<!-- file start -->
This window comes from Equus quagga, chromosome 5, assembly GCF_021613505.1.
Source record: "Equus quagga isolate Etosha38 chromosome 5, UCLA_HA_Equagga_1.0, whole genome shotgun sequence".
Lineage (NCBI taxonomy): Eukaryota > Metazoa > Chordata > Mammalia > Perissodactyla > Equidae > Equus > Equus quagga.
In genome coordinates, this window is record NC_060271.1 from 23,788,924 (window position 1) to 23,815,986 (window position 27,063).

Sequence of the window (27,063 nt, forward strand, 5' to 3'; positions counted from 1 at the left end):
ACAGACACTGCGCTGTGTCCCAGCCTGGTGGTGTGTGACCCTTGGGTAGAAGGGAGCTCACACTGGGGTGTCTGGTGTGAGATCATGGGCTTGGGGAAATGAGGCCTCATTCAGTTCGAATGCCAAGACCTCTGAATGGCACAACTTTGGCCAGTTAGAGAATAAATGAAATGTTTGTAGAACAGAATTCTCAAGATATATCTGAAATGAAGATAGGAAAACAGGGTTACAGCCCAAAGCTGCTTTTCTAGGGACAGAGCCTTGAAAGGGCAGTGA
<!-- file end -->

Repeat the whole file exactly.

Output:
This window comes from Equus quagga, chromosome 5, assembly GCF_021613505.1.
Source record: "Equus quagga isolate Etosha38 chromosome 5, UCLA_HA_Equagga_1.0, whole genome shotgun sequence".
Lineage (NCBI taxonomy): Eukaryota > Metazoa > Chordata > Mammalia > Perissodactyla > Equidae > Equus > Equus quagga.
In genome coordinates, this window is record NC_060271.1 from 23,788,924 (window position 1) to 23,815,986 (window position 27,063).

Sequence of the window (27,063 nt, forward strand, 5' to 3'; positions counted from 1 at the left end):
ACAGACACTGCGCTGTGTCCCAGCCTGGTGGTGTGTGACCCTTGGGTAGAAGGGAGCTCACACTGGGGTGTCTGGTGTGAGATCATGGGCTTGGGGAAATGAGGCCTCATTCAGTTCGAATGCCAAGACCTCTGAATGGCACAACTTTGGCCAGTTAGAGAATAAATGAAATGTTTGTAGAACAGAATTCTCAAGATATATCTGAAATGAAGATAGGAAAACAGGGTTACAGCCCAAAGCTGCTTTTCTAGGGACAGAGCCTTGAAAGGGCAGTGA